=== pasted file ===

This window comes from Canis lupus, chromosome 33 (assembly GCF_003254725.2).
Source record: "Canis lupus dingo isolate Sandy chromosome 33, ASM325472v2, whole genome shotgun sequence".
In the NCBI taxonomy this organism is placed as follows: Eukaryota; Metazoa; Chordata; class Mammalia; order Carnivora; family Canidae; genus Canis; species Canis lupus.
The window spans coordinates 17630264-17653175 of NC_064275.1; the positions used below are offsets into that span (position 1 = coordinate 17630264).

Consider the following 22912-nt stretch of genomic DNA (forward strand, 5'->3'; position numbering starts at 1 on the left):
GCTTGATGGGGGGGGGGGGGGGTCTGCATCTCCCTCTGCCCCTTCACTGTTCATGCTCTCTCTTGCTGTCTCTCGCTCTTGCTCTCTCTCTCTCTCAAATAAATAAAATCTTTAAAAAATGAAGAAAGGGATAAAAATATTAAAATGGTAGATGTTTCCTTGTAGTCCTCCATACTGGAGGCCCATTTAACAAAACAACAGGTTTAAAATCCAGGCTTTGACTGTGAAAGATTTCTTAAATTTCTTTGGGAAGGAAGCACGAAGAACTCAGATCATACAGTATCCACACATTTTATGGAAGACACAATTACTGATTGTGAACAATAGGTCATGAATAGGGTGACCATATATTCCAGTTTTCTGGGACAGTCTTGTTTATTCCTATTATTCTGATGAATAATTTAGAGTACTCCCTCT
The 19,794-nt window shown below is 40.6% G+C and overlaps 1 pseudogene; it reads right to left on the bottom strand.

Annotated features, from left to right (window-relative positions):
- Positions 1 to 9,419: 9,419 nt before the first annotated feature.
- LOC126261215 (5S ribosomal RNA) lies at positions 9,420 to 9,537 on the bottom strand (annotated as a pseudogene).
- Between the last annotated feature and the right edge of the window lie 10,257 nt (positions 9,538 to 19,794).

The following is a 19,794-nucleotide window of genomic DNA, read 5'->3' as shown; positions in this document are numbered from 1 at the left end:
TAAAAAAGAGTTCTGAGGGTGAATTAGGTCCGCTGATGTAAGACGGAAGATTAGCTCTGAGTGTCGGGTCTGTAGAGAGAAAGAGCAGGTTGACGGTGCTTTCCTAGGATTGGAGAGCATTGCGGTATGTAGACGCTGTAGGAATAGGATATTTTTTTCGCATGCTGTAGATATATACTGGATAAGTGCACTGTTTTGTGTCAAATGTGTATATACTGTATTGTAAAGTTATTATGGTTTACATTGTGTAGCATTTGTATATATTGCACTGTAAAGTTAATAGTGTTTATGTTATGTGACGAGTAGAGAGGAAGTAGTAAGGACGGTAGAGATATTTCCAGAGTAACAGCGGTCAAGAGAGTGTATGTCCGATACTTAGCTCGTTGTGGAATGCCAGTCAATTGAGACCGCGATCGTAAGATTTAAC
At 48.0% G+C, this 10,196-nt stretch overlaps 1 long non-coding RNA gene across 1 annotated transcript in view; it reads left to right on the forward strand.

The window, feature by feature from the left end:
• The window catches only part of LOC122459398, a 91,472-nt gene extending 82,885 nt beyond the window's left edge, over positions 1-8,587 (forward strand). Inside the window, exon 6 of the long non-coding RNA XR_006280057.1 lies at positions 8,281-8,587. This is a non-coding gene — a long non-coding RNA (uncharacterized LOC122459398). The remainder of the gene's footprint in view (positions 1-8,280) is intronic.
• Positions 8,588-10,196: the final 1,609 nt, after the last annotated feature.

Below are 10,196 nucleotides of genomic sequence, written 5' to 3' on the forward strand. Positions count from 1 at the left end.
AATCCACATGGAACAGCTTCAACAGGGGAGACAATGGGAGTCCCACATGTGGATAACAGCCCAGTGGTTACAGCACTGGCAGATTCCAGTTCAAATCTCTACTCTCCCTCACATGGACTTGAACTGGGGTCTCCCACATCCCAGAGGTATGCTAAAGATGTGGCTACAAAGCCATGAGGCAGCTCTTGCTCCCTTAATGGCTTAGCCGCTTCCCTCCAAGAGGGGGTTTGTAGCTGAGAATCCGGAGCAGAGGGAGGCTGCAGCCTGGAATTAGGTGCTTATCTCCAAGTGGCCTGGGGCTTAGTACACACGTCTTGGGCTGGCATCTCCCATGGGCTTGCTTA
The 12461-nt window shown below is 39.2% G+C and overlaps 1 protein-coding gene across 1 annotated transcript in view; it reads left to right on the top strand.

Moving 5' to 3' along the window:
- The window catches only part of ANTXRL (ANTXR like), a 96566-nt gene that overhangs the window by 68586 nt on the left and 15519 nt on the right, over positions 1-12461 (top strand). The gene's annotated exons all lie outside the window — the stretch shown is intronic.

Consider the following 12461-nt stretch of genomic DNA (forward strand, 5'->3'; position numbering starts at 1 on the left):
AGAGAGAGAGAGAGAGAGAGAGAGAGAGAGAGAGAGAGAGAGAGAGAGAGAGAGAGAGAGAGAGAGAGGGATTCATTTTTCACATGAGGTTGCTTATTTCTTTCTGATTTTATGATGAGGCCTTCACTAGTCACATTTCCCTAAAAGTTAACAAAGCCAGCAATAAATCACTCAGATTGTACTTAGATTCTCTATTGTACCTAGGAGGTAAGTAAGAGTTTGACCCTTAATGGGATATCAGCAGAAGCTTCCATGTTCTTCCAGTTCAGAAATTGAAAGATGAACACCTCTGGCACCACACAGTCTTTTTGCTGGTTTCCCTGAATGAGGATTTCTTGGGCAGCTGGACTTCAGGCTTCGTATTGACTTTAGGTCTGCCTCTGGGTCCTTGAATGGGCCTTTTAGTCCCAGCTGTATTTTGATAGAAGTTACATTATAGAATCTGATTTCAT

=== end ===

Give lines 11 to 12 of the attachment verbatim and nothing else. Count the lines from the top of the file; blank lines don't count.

- Between the last annotated feature and the right edge of the window lie 10,257 nt (positions 9,538 to 19,794).

The following is a 19,794-nucleotide window of genomic DNA, read 5'->3' as shown; positions in this document are numbered from 1 at the left end: